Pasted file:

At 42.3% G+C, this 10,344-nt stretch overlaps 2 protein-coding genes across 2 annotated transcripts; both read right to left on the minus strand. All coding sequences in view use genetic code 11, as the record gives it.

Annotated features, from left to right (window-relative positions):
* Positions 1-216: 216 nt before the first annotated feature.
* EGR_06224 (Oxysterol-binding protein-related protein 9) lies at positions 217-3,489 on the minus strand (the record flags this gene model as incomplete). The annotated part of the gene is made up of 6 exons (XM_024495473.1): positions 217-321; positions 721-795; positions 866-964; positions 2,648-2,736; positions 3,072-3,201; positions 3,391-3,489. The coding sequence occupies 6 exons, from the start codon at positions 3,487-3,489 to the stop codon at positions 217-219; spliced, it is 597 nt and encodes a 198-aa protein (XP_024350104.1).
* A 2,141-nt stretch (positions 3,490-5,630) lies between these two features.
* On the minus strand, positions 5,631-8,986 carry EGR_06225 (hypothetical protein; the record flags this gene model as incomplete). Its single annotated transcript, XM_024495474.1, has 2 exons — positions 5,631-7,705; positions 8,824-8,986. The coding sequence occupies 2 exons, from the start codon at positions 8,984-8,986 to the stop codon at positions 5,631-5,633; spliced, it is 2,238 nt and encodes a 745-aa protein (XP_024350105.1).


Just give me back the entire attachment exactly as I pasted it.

At 42.3% G+C, this 10,344-nt stretch overlaps 2 protein-coding genes across 2 annotated transcripts; both read right to left on the minus strand. All coding sequences in view use genetic code 11, as the record gives it.

Annotated features, from left to right (window-relative positions):
* Positions 1-216: 216 nt before the first annotated feature.
* EGR_06224 (Oxysterol-binding protein-related protein 9) lies at positions 217-3,489 on the minus strand (the record flags this gene model as incomplete). The annotated part of the gene is made up of 6 exons (XM_024495473.1): positions 217-321; positions 721-795; positions 866-964; positions 2,648-2,736; positions 3,072-3,201; positions 3,391-3,489. The coding sequence occupies 6 exons, from the start codon at positions 3,487-3,489 to the stop codon at positions 217-219; spliced, it is 597 nt and encodes a 198-aa protein (XP_024350104.1).
* A 2,141-nt stretch (positions 3,490-5,630) lies between these two features.
* On the minus strand, positions 5,631-8,986 carry EGR_06225 (hypothetical protein; the record flags this gene model as incomplete). Its single annotated transcript, XM_024495474.1, has 2 exons — positions 5,631-7,705; positions 8,824-8,986. The coding sequence occupies 2 exons, from the start codon at positions 8,984-8,986 to the stop codon at positions 5,631-5,633; spliced, it is 2,238 nt and encodes a 745-aa protein (XP_024350105.1).